Why South Park is Cancel Exempt

In my celebration of All in the Family I thought about South Park and how it’s managed so incredibly to survive the era of cancel culture. Some have suggested that, like Family Guy, the animation has something to do with it. Perhaps to a small degree. People could be more receptive to offense when the world is a cartoon and “doesn’t look real”. But last year’s furor over Dr. Seuss makes me doubt very seriously that this is a significant reason.

There’s a big difference between South Park and Family Guy in any case, and it’s one that makes Family Guy not a good example of a show that has “survived cancellation”. Seth MacFarlane has actually succumbed to a significant amount of woke pressure. Family Guy doesn’t joke about the same things it did back in 2005, especially when it comes to LGBTQ issues. MacFarlane has even recast actors to match the skin color of the animated characters they voice. South Park, on the other hand, has never pandered like this or watered down its offenses. Just the opposite: Trey Parker and Matt Stone have gone in the other direction — escalating offense, pushing the envelope more each year. The question presses: How do these guys keep getting away with it, when anyone else would be panned and erased into obscurity?

I finally came across a satisfying explanation. According to this critic, South Park has been impervious to cancel culture for the following three reasons, each of which is critical.

(1) The frog-in-the-pot phenomenon. South Park has acquired its exempt status by a slow build — increasing its offensiveness gradually over time, crossing new lines that were previously thought uncrossable. Parker and Stone didn’t plan their success that way. Just the opposite: in interviews they say they never expected success and thought it was a given that they would be cancelled sooner than later. Their mindset has always been, “Since this is probably our last season, let’s push things further.” That consistent fearlessness in taking offense to the next level (instead of dialing back as Family Guy did) was, ironically, a key to their success. It’s like the urban legend of the boiling frog: if you want to cook a frog, you don’t have to kill it first; all you have to do is put it in room temperature water and heat the water very slowly. If you heat the water too quickly, or put the frog into hot water, it will jump out. But if you heat it slowly enough, the frog will remain in the water until it boils to death. Parker and Stone have been slowly cranking up the heat in their pot for 25 years now, and because of that, the frog has yet to jump. [In this analogy, the “frog” is Comedy Central” and “jumping” is canceling the show.] They might have cranked up the heat too fast on a few occasions and made the frog agitated, but as of today, the water is still on its way to boiling. If you look back at old South Park episodes, they are incredibly tame compared to what the show would later be like. That slow build has laid the groundwork for the show’s invulnerable status. If, for example, they had created an episode like “With Apologies to Jesse Jackson” (season 11, episode 1) — which uses the word “nigger” 42 times — back in season 1 or 2, the frog would have leaped from the pot in a heartbeat.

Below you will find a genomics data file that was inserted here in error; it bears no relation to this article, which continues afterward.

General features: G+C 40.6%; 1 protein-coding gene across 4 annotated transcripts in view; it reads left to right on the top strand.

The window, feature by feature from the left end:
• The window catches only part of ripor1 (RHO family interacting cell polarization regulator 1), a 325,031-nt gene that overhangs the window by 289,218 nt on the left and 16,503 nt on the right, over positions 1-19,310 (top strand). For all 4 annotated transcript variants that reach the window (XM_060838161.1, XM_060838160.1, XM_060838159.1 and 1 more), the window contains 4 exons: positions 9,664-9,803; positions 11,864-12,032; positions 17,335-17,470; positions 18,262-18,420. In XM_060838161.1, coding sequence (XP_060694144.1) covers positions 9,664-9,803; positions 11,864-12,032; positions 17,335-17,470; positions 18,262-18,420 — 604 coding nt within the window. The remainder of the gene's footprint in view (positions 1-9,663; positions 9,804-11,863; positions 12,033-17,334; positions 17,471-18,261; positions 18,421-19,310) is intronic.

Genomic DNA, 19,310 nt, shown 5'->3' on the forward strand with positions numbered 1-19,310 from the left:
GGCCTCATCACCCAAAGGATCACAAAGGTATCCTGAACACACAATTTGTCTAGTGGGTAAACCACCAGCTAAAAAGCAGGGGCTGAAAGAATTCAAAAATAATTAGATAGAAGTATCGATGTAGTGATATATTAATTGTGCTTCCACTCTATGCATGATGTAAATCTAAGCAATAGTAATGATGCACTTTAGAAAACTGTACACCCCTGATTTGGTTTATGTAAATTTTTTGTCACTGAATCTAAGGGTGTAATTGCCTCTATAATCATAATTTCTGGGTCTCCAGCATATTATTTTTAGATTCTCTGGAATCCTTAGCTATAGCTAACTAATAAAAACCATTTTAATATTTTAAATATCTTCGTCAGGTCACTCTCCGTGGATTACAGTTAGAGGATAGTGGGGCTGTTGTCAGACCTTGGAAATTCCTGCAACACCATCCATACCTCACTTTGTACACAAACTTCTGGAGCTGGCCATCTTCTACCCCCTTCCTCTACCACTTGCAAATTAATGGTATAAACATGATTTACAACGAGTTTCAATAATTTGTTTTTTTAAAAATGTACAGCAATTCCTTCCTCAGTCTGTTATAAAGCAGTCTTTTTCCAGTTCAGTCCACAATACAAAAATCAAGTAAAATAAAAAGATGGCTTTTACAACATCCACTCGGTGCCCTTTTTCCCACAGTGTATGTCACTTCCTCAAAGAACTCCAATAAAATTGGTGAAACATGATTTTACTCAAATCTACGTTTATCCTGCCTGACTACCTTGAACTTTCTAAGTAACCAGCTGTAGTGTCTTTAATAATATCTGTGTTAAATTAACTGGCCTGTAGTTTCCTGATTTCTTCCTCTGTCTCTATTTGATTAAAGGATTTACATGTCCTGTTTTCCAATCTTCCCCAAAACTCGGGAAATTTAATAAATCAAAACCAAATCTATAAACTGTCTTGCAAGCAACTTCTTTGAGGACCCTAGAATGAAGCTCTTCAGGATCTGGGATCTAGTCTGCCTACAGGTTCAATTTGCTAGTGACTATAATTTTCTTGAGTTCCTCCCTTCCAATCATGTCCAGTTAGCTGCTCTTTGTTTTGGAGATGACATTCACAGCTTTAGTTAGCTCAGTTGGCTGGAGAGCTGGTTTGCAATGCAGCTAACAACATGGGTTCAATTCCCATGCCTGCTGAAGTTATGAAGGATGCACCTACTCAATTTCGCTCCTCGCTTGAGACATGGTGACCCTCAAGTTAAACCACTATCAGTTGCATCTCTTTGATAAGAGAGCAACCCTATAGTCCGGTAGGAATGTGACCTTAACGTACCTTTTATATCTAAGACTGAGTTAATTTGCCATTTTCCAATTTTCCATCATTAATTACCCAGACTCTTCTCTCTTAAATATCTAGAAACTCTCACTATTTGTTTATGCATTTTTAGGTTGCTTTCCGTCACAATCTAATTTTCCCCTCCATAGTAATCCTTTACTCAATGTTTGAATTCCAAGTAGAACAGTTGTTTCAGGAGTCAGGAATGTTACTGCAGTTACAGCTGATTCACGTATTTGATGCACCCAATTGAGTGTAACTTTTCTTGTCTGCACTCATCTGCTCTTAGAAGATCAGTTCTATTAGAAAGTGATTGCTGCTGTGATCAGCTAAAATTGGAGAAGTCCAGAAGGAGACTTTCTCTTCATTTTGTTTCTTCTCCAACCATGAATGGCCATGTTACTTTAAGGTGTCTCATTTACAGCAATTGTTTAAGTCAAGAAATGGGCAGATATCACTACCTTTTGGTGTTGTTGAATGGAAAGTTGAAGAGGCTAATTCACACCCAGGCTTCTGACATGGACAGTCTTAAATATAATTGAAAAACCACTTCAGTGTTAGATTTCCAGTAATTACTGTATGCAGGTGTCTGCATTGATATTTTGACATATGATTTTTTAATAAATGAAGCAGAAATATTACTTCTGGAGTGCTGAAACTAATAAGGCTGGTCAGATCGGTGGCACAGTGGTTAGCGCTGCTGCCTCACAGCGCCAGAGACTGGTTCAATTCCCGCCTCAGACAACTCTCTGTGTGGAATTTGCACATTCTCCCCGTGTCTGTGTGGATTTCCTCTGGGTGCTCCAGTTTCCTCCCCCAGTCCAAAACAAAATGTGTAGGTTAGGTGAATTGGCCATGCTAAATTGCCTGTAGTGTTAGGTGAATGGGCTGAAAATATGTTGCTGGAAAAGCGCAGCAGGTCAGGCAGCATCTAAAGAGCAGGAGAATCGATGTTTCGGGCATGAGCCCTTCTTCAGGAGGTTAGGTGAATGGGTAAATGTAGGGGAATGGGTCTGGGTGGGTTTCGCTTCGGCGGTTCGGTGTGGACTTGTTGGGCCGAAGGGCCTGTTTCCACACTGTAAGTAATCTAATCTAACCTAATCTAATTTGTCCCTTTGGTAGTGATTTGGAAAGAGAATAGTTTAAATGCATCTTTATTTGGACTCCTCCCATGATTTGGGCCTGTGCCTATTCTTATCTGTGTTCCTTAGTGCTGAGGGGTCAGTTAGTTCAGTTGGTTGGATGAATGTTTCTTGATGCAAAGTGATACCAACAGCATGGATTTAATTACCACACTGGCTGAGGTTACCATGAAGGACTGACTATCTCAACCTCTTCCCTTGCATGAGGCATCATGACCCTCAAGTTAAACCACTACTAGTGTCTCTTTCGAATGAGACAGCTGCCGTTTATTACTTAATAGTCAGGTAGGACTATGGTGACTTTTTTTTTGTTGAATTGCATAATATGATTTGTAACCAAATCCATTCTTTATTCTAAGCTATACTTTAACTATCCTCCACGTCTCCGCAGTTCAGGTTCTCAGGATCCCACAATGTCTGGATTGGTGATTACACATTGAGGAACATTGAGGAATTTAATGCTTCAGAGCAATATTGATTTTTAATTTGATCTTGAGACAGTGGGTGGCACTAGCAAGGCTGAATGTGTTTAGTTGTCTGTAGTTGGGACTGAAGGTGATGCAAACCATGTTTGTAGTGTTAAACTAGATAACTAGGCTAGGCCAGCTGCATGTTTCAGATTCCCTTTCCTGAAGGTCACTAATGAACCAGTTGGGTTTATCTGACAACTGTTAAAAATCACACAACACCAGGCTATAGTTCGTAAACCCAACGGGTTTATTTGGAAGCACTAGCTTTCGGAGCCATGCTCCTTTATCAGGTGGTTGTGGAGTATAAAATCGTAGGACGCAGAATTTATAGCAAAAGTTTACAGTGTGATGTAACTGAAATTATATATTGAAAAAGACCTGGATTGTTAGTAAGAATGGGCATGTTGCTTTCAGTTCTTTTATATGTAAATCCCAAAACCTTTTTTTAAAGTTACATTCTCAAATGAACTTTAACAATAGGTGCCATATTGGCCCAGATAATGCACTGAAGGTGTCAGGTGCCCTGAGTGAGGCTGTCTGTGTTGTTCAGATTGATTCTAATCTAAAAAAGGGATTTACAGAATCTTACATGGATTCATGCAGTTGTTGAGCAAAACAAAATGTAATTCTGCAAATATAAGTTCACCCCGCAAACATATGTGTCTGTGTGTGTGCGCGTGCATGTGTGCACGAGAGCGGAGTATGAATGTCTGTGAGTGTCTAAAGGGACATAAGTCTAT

(2) Equal opportunity offense. South Park makes fun of absolutely everyone, including themselves. There is not a single person, group, or idea that is off-limits when it comes to criticism. Parker and Stone don’t choose sides. Atheists are skewered as much as religionists, Democrats are blasted as much as Republicans — often both sides within a single episode. Take the episode “Goobacks” (season 8, episode 7), for example, which satirizes events taking place at the U.S. border with undocumented immigrants crossing over. South Park ridicules those who are completely against it and those who are in full support of it. (The TV interviewer has two guests: “On my right is pissed-off white trash redneck conservative; on my left is aging hippie liberal douche-bag.”) The South Park philosophy that absolutely nothing is off limits is an important part of the show’s untouchable status. If you are equally offensive to everyone, it’s actually the ultimate form of equality. It’s almost like the offensiveness of the show cancels itself out. The show is never trying to push an agenda or make you feel a certain way about a topic. It makes fun of everything and lets you decide what you want to believe. Parker and Stone aren’t preaching to you. They’re showing the flaws in your beliefs as well as those of people you disagree with. Because of this, South Park is the last true social satire to exist in the mainstream — finding comedy in the absurdity of our society, rather than taking sides.